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Stevie Askew, a worker at Sea of Green Farms, packs marijuana into blunts in preparation for Tuesday’s first day of legal pot sales in Washington State.Ted S. Warren/The Associated Press

Pot-store proprietors in Washington state have a blunt warning for their Canadian customers on the first day of legal marijuana sales.

"Don't take it home," says Aaron Nelson, the senior vice-president of operations at 2020 Solutions, a pot vendor that will be open for business Tuesday in Bellingham, Wash. "We are eager to see our customers from across the border. We just want to make sure they understand that the products are for consumption in the state of Washington."

The state's Liquor Control Board issued 24 retail marijuana licences on Monday, a development 20 months in the making after both Washington and Colorado voted in November, 2012, to legalize pot for adults over 21.

Colorado kicked off sales on Jan. 1.

Many of Washington state's newly minted pot emporiums are expected to run out of product shortly after opening their doors Tuesday morning, because of a shortage of legally produced marijuana in the state. High prices and celebrations are also expected.

Mr. Nelson said he has gotten a number of calls from excited Canadians – mostly from Vancouver – who are planning to cross the border to see "history being made." The owners of Top Shelf Cannabis in Bellingham and Cannabis City in Seattle also said they're expecting Canadian customers.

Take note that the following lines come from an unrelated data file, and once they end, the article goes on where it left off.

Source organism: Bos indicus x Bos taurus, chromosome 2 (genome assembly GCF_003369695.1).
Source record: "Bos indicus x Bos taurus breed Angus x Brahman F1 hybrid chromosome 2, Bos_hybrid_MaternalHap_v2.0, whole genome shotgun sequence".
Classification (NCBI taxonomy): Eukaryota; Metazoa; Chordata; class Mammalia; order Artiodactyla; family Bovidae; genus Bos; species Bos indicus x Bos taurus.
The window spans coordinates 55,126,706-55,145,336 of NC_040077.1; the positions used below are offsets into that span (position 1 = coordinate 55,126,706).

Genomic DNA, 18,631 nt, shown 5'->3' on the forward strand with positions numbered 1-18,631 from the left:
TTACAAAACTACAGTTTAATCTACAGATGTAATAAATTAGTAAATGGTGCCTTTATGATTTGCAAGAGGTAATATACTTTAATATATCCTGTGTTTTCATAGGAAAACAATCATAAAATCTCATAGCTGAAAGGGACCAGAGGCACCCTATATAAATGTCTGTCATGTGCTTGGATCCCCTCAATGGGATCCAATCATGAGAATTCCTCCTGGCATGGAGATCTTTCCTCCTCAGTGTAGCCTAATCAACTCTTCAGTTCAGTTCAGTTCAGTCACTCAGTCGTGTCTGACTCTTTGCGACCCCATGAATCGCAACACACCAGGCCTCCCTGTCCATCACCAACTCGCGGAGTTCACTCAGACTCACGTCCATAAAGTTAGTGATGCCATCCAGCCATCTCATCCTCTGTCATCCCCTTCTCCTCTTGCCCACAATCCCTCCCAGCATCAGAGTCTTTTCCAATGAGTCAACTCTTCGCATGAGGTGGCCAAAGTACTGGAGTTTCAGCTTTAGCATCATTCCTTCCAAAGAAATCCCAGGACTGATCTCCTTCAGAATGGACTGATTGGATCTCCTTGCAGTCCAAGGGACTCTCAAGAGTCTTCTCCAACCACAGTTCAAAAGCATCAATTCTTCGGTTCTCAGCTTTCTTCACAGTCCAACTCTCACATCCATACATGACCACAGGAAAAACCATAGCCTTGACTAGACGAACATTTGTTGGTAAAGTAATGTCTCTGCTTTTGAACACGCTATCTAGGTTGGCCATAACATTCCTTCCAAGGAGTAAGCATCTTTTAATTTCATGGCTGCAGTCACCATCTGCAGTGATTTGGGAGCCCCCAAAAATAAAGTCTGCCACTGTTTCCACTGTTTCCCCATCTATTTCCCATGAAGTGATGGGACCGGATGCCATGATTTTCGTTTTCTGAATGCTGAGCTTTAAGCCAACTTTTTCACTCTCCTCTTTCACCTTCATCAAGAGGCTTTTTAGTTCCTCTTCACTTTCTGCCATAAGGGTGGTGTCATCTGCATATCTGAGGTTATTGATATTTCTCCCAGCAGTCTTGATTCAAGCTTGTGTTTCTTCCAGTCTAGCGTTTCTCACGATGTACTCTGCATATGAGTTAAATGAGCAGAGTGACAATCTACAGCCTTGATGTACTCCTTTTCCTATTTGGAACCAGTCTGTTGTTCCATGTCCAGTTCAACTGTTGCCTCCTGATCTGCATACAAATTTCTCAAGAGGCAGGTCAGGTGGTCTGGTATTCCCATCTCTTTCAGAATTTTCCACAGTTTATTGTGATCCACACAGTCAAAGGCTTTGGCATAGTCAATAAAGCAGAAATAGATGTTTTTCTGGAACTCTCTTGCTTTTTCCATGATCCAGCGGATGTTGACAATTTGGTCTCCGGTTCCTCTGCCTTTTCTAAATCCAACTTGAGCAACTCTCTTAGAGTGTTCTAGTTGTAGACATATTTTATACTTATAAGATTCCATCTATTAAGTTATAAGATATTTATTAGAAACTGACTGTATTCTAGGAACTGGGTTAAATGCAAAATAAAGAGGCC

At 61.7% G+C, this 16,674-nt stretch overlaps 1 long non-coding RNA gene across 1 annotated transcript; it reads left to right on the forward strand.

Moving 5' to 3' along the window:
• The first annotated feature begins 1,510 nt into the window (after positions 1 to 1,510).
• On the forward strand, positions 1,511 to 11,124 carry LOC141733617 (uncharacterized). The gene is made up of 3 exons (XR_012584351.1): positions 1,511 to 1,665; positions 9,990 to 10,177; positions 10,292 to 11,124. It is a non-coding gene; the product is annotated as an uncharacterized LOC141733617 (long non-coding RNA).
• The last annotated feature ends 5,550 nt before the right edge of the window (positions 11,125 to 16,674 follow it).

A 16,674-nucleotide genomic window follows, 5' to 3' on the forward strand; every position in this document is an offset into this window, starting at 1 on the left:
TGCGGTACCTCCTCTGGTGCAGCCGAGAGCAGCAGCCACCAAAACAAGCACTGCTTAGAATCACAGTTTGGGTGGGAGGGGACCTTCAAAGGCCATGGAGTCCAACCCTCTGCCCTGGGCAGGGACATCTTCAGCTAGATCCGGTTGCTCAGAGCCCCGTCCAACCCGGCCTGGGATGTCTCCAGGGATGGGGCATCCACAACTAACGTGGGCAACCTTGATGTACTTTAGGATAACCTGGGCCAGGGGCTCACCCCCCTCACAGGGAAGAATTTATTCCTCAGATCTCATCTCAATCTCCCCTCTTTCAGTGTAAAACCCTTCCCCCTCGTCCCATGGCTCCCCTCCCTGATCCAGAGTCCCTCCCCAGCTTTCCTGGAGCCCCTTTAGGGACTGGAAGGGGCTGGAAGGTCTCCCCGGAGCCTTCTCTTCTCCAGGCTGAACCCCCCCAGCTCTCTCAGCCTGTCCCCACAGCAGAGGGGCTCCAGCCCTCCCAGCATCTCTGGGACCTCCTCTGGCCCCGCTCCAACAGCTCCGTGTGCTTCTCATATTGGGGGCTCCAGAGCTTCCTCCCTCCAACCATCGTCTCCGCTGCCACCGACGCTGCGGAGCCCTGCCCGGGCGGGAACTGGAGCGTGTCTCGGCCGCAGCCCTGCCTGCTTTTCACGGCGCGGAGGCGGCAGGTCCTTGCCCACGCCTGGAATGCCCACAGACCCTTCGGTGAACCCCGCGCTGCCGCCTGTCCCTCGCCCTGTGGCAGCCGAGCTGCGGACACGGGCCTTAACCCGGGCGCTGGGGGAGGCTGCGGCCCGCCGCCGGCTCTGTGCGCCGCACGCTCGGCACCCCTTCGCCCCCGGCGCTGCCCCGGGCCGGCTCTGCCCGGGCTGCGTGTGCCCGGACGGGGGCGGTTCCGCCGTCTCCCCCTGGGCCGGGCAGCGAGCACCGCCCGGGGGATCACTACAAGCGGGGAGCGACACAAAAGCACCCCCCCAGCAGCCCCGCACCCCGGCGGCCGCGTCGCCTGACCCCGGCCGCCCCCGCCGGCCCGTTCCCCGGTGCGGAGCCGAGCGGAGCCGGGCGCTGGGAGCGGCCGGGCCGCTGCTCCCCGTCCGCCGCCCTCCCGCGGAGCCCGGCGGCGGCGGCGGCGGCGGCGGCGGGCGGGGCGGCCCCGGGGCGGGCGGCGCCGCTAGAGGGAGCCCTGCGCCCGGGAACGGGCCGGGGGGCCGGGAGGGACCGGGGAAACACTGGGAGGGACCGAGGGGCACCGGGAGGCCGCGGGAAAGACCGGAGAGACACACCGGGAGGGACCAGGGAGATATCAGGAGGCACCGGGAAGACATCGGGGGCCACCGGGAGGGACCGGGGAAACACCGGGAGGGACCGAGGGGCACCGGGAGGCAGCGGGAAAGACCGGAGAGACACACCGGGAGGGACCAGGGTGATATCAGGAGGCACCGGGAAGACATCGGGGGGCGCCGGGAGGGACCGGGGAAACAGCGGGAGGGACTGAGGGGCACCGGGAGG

Meanwhile, the Canada Border Services Agency and U.S. Customs and Border Protection are making an effort to remind travellers that smuggling drugs across the border is still a crime.

"CBSA officers are mandated to enforce Canadian laws and regulations at our ports of entry and are committed to preventing illegal narcotics from entering into Canada," the Canadian agency said in a statement.

"Changes to American laws do not affect the CBSA's mandate. In Canada, the possession of cannabis is illegal, and it is a criminal offence to import illegal drugs, including cannabis, into Canada."

U.S. Customs and Border Protection echoed the warning, adding a strongly worded caution that being found guilty of violating a federal or state law related to controlled substances could result in being barred from entering the U.S. in the future.

"In enacting the Controlled Substances Act, Congress determined that marijuana is a Schedule I controlled substance and CBP's enforcement of that Act remains unchanged irrespective of any changes in Washington State law," the agency said in a statement.

As Washington state's marijuana shops were gearing up for business, Canada's "prince of pot" was preparing to be freed from a U.S. prison.

Marc Emery, now 56, was extradited to Seattle in May, 2010, and pleaded guilty to selling marijuana seeds from Canada to American customers before serving his time in several U.S. jails.

His wife, Jodie Emery, said Mr. Emery's sentence ends Wednesday, but it could be several weeks before he can celebrate his freedom. Mr. Emery will be transported to a private deportation facility, where he'll wait for a flight to Detroit and then a transfer across the border.

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